Length of Marriage Varies for SS Benefits
April 28, 2014 |
By Jeff Young
I am often asked how long one must be married (or have been married) to receive Social Security benefits. The answer, as is common in Social Security claiming matters, is: “It depends.” It depends upon whether those benefits are spousal benefits; as a wife or husband, widow or widower for survivor benefits, a divorced person for ex-spousal benefits or ex-spousal survivor benefits.
To receive spousal benefits, usually defined as 50% of one’s spouse’s benefit at Full Retirement Age (FRA), which is usually age 66 to 67, one only needs to have been married for one year prior to claiming.
To receive Survivor Benefits, usually defined as 100% of what the deceased spouse was receiving or would have received, the requirement is nine months of marriage. (The exception to this rule is if the death was caused by an accident or in military action.) In the case of a younger person dying, leaving a young spouse and perhaps children, there are accommodations made by the Social Security Administration for these circumstances, given a lifetime of working was cut short.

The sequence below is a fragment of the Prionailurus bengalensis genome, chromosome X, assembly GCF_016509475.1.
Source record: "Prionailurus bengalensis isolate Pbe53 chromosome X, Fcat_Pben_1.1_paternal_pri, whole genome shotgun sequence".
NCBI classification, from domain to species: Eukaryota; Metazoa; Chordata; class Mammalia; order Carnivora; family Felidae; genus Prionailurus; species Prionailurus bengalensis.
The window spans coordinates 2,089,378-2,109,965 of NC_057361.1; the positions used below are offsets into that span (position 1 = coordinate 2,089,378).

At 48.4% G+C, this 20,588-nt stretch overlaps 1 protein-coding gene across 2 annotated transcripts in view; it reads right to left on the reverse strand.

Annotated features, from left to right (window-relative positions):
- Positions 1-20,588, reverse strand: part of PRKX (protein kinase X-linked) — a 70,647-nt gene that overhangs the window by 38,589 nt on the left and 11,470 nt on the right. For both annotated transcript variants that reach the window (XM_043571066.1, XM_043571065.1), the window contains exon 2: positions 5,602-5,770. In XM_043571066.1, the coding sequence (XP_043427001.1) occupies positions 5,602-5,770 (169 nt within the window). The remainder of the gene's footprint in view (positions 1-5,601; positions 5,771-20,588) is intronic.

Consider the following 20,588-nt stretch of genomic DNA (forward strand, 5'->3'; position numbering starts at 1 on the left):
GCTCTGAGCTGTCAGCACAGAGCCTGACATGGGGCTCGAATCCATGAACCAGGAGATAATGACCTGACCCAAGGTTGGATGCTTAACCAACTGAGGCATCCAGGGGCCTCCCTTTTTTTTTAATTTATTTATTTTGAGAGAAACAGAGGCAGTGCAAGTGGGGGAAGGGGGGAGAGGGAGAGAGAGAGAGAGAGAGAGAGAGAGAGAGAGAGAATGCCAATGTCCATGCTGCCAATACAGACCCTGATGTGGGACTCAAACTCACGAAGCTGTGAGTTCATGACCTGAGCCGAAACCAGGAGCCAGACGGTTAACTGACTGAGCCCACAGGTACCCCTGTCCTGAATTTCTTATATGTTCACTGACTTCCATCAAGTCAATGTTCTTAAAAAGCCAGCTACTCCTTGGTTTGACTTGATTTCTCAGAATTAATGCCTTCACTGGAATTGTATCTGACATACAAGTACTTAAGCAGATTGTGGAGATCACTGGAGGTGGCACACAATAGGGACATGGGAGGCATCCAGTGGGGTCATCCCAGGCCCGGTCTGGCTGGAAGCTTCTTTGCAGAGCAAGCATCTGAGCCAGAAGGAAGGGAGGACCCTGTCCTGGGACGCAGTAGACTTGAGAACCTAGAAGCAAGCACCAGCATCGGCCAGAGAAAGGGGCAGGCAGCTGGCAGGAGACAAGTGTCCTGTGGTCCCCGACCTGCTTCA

Lastly, to receive ex-spousal benefits (50% of your ex-spouses benefit at FRA – Full Retirement Age) or ex-spousal survivor benefits (100% of benefits), one would need to have been married for ten years, divorced for at least two years and not remarried prior to age 60.
Please keep in mind that the above generalizations are made simple for the sake of brevity. Underlying circumstances for each person could differ based upon a variety of factors; too numerous to list in this synopsis. These are general guidelines and each person is encouraged to seek professional consultation prior to making a decision on claiming Social Security.